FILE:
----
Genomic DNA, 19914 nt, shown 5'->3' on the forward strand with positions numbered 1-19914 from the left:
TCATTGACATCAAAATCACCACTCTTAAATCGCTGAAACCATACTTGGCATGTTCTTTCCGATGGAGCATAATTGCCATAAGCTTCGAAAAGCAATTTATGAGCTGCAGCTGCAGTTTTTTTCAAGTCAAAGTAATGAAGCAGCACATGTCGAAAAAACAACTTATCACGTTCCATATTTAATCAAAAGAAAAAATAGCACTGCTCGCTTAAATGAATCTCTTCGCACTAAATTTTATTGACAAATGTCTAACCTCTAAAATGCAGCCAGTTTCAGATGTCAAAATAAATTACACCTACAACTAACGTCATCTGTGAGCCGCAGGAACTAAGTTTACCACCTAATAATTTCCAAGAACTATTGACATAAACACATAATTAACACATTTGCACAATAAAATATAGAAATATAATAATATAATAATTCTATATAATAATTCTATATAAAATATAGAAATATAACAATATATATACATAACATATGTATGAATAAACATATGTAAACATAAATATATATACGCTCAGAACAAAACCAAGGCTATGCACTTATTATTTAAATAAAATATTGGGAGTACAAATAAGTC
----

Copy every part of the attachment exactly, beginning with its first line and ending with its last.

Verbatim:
Genomic DNA, 19914 nt, shown 5'->3' on the forward strand with positions numbered 1-19914 from the left:
TCATTGACATCAAAATCACCACTCTTAAATCGCTGAAACCATACTTGGCATGTTCTTTCCGATGGAGCATAATTGCCATAAGCTTCGAAAAGCAATTTATGAGCTGCAGCTGCAGTTTTTTTCAAGTCAAAGTAATGAAGCAGCACATGTCGAAAAAACAACTTATCACGTTCCATATTTAATCAAAAGAAAAAATAGCACTGCTCGCTTAAATGAATCTCTTCGCACTAAATTTTATTGACAAATGTCTAACCTCTAAAATGCAGCCAGTTTCAGATGTCAAAATAAATTACACCTACAACTAACGTCATCTGTGAGCCGCAGGAACTAAGTTTACCACCTAATAATTTCCAAGAACTATTGACATAAACACATAATTAACACATTTGCACAATAAAATATAGAAATATAATAATATAATAATTCTATATAATAATTCTATATAAAATATAGAAATATAACAATATATATACATAACATATGTATGAATAAACATATGTAAACATAAATATATATACGCTCAGAACAAAACCAAGGCTATGCACTTATTATTTAAATAAAATATTGGGAGTACAAATAAGTC